The automotive industry is a very important one, but we also have a lot of companies participating in the electronics industry, which is very large in Mexico, and also in the providing of services for maquiladoras, the inbound industries that exist on the US border for export. In the tourism sector there is a lot of potential and we have financed the construction of about 5,000 rooms in the hotel business. The aeronautical industry is also becoming an important one in Mexico. We already have several assemblers of fuselage parts for airplanes. In the future, Mexico is going to become a large manufacturing center for North America and the rest of the world. Little by little, Mexico is becoming a major exporter. We already export $1 billion per day, and that is more than all of Latin America combined. There are a lot of companies moving their manufacturing centers or factories from the US, Canada, Europe, and also from China. The logistics and transportation costs are becoming more difficult to handle from far away, so many companies in the US and Canada prefer to have their resources and supply management closer to home, so Mexico is a particularly attractive platform. Also, the energy availability in Mexico is ample. We are a very large producer and exporter of oil, and the availability of shale gas in North America is beginning to change the energy equation to make Mexico a much more competitive manufacturing center. The future of Mexico is very bright. We need to improve infrastructure and the rule of law and many other things, but it has the potential to grow much more rapidly in the coming years. The financial situation is particularly good compared to other countries around the world in terms of debt-to-GDP, the deficit reserves, inflation, growth, demographics, and so on.
Basel III is going to have an impact on financing and on the availability of financing, particularly long-term financing and costs, given the requirements of additional capital and liquidity. Although the Mexican financial system is a very strong one and it is very well capitalized, I think it will have more of an impact on European banks and some US banks. It will probably affect the project financing of long-term infrastructure projects because they require large amounts of financing over very long tenures, and that is penalized by Basel III requirements. The regulatory authorities of the world are going to have to be careful in implementing and monitoring the unintended consequences of the regulation. We are already seeing some European banks, for example, moving back from long-term projects when they were very eager to participate, and they are not so eager now because of the impact it will have on the capital of the bank and the liquidity gap of long-term financing versus short-term funding. There is a question whether trade financing is going to be affected by Basel III, and there is contradictory evidence. The regulators say that it will have no impact, while the industry says it will have a large impact. There is no consensus on what’s going to be the true impact of the trade financing regulation, which is much safer and more short term. The banks are going to try to maximize their return on equity and minimize the impact of capital requirements.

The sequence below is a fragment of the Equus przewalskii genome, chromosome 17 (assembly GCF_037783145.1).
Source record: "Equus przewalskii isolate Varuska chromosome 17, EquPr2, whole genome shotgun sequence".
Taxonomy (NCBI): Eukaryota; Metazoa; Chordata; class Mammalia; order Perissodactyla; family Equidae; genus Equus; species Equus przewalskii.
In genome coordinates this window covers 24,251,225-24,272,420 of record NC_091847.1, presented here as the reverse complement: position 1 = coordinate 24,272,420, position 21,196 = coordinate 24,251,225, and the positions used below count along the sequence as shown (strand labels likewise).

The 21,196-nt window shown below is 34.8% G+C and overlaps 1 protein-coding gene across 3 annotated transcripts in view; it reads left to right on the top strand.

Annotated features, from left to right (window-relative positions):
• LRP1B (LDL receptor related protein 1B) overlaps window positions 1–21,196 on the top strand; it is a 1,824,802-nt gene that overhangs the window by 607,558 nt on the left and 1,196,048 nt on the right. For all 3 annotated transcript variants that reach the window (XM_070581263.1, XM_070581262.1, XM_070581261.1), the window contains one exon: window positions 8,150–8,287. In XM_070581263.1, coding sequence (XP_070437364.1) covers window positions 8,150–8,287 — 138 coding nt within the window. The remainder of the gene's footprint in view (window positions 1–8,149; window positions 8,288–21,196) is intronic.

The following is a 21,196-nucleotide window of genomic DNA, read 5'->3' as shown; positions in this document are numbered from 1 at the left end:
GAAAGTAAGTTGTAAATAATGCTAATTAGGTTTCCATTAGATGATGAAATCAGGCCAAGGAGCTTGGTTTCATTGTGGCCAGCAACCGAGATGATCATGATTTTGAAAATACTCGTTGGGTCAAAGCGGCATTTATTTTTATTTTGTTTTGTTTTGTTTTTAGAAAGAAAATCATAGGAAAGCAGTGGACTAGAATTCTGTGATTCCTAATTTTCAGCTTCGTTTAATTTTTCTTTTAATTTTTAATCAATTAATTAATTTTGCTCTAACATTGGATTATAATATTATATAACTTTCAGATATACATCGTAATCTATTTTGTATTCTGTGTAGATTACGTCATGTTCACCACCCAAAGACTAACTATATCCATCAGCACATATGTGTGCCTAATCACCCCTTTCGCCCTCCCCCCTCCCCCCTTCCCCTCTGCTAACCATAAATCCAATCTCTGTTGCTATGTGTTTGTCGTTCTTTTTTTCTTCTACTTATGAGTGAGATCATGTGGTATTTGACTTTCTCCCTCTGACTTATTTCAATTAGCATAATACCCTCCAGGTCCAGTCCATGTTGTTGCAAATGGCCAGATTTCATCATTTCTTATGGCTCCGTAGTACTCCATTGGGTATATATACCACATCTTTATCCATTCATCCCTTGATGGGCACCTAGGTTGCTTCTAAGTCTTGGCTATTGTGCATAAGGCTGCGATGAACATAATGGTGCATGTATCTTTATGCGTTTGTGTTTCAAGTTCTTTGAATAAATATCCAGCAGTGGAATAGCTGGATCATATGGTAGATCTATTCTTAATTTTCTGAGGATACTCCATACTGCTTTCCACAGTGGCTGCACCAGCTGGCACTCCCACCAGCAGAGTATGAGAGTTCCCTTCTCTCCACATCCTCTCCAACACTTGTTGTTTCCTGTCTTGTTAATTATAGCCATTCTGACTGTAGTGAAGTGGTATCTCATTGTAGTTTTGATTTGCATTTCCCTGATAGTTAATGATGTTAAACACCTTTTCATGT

Mexico has very low financial penetration, which is measured by total banking debt versus GDP. There is enormous potential to grow financing to families and to businesses. The large corporations have total access to the financial market not only in Mexico, but also around the world. These are large corporations that have lots of resources and can access the international capital markets. However, as you go down in the pyramid, the small and very small businesses have a lot of difficulty in accessing credit, and that is why the development banks are working hard to provide guarantees and support for the base of the pyramid. There is still a lot to be done.
© The Business Year – February 2013